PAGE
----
Ray Bradbury died Tuesday, June 5, 2012 at the age of 91. Remembered for his science fiction works such as Fahrenheit 451, The Illustrated Man, and The Martian Chronicles, Bradbury was a profilic writer who helped science fiction escape "pulp" status and legitimizing a whole genre.
In 2001, Bradbury offered twelve pieces of advice to aspiring writers. Even though most of your college writing will be essays which many see as not very creative, if you want your Professor to be engaged (and therefore entertained--that's a good thing) in what you're writing take Bradbury's advice from Open Culture:
>>"Don’t start out writing novels. They take too long. Begin your writing life instead by cranking out “a hell of a lot of short stories,” as many as one per week. Take a year to do it; he claims that it simply isn’t possible to write 52 bad short stories in a row. He waited until the age of 30 to write his first novel, Fahrenheit 451. 'Worth waiting for, huh?'"
In other words, get to the point and do it quickly. Also, remember the anecdote - they are a great way to hook your reader.
>>"You may love ‘em, but you can’t be ‘em. Bear that in mind when you inevitably attempt, consciously or unconsciously, to imitate your favorite writers, just as he imitated H.G. Wells, Jules Verne, Arthur Conan Doyle, and L. Frank Baum."
But you can borrow from them -- just don't forget to cite properly.
>>"Examine 'quality' short stories. He suggests Roald Dahl, Guy de Maupassant, and the lesser-known Nigel Kneale and John Collier. Anything in the New Yorker today doesn’t make his cut, since he finds that their stories have 'no metaphor.'"
Remember a metaphor makes an unclear idea clearer, not the other way around. Study metaphors and see what makes them work in the readings you are assigned.
>>"Stuff your head. To accumulate the intellectual building blocks of these metaphors, he suggests a course of bedtime reading: one short story, one poem (but Pope, Shakespeare, and Frost, not modern 'crap'), and one essay. These essays should come from a diversity of fields, including archaeology, zoology, biology, philosophy, politics, and literature. 'At the end of a thousand nights,' so he sums it up, 'Jesus God, you’ll be full of stuff!'”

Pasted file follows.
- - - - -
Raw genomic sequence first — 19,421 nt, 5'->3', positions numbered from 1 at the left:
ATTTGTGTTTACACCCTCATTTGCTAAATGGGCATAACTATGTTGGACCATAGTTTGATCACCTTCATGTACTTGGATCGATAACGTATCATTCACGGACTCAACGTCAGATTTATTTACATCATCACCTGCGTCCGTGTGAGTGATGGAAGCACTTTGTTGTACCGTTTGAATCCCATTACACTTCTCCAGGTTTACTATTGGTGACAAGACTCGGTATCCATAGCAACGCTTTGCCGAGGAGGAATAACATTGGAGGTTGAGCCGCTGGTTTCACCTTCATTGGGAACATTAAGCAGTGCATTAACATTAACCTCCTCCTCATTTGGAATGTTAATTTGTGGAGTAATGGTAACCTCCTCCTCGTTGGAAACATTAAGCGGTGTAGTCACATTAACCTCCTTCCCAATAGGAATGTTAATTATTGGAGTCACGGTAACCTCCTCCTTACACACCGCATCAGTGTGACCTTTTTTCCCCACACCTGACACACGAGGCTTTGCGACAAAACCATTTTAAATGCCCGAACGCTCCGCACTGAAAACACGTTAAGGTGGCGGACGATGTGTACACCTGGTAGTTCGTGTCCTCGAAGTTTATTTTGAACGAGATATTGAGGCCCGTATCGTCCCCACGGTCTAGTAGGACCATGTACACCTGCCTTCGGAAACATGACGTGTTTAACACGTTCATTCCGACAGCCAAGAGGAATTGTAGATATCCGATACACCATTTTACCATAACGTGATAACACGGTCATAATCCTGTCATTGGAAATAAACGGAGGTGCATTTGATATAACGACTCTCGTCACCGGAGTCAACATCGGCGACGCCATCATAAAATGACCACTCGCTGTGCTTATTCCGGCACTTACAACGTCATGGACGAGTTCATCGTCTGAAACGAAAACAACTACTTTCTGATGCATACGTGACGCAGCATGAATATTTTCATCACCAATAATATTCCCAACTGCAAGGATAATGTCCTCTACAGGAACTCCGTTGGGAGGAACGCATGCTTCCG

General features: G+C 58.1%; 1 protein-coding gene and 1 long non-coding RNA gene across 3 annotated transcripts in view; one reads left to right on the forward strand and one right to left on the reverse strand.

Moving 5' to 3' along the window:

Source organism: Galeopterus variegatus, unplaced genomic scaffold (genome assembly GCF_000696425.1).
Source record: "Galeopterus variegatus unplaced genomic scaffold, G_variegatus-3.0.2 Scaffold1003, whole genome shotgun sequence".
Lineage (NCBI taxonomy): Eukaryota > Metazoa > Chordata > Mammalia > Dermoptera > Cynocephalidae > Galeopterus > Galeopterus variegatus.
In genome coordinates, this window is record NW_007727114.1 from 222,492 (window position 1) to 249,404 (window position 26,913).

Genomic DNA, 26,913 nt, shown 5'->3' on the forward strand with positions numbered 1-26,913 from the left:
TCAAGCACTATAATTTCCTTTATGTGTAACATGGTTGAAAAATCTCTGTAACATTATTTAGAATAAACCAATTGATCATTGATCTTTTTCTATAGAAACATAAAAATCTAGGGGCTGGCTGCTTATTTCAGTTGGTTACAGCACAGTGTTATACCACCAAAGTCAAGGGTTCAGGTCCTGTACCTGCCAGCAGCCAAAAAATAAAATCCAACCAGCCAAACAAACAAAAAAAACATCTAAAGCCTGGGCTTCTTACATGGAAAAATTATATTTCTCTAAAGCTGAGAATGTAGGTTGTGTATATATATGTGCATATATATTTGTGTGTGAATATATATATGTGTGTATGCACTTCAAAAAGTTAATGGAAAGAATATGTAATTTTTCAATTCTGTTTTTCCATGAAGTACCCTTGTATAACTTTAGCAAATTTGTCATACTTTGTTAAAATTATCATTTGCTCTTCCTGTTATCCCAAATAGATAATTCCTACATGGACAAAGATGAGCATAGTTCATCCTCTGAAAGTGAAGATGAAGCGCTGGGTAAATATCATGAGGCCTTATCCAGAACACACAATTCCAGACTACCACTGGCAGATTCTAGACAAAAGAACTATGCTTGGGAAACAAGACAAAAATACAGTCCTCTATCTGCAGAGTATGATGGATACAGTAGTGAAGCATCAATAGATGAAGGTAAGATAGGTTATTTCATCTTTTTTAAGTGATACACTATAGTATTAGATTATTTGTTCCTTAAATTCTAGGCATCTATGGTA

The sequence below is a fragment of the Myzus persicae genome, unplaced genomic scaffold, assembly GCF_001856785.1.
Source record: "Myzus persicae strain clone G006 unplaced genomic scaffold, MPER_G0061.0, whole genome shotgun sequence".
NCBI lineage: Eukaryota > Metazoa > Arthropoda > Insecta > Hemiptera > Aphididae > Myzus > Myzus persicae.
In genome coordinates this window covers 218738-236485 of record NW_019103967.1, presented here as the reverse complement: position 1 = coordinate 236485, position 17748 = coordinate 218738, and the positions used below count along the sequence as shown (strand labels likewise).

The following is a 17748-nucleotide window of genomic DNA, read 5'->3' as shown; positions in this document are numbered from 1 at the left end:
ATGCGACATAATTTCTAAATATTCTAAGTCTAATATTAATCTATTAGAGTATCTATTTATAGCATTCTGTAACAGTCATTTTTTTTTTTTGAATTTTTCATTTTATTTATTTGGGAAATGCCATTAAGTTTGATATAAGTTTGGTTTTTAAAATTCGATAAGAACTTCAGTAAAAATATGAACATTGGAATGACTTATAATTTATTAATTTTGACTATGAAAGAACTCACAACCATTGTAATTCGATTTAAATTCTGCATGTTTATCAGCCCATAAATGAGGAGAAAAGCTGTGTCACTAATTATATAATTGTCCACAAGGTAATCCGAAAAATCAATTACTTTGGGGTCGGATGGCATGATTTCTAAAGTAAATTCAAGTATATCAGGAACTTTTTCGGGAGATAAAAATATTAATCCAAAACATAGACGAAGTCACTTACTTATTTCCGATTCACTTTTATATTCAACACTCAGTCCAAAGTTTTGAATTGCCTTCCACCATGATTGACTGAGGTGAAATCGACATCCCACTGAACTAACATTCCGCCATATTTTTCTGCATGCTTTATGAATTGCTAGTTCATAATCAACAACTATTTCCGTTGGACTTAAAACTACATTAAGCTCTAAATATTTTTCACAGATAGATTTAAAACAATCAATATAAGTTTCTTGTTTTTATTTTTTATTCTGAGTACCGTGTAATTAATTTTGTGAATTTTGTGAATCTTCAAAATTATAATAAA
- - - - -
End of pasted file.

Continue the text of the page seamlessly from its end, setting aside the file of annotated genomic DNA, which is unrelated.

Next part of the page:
This is reading from a book with pages, not FaceBook or Twitter. Although full texts from the internet (or your Nook are okay).
>>"Get rid of friends who don’t believe in you. Do they make fun of your writerly ambitions? He suggests calling them up to 'fire them' without delay."
Especially those college friends that would rather party every night instead of studying.
>>"Live in the library. Don’t live in your 'goddamn computers.' He may not have gone to college, but his insatiable reading habits allowed him to 'graduate from the library' at age 28."
We have a good library on campus and it has more than computers and wifi - Check out a book!
>>"Fall in love with movies. Preferably old ones."
Yes, that means those black and white ones. Start with Sunset Boulevard, Invasion of the Body Snatchers, Metropolis, and of course, Casablanca.
>>"Write with joy. In his mind, 'writing is not a serious business.' If a story starts to feel like work, scrap it and start one that doesn’t. 'I want you to envy me my joy,' he tells his audience.
This may be hard to achieve with a college essay, but at least give it a try. Pick a subject you are passionate about. Do the brainstorming activities -- they usually take you somewhere.
>>"Don’t plan on making money. He and his wife, who 'took a vow of poverty' to marry him, hit 37 before they could afford a car (and he still never got around to picking up a license)."
What? That's why you are going to college. Well, don't plan on being a millionaire, plan on doing something that makes you happy, something that isn't a chore to study and that you can spend the rest of your life doing.
>>"List ten things you love, and ten things you hate. Then write about the former, and 'kill' the later — also by writing about them. Do the same with your fears."
What do you fear? What would happen if you wrote about them? If you write about them, practice them, you will find they become less and less fearful.
>>"Just type any old thing that comes into your head. He recommends 'word association' to break down any creative blockages, since 'you don’t know what’s in you until you test it.'
What are you supposed to be writing about? Just start typing. What comes into your head. Try it for a page and you'll be surprised about how much you already know--and how much you can use in your essay.
>>Remember, with writing, what you’re looking for is just one person to come up and tell you, 'I love you for what you do.' Or, failing that, you’re looking for someone to come up and tell you, 'You’re not nuts like people say.'
Doesn't an A give you that feeling of love and it's something you can do all on your own.
So treat your essays a little more creatively and you'll find they are a little less onerous.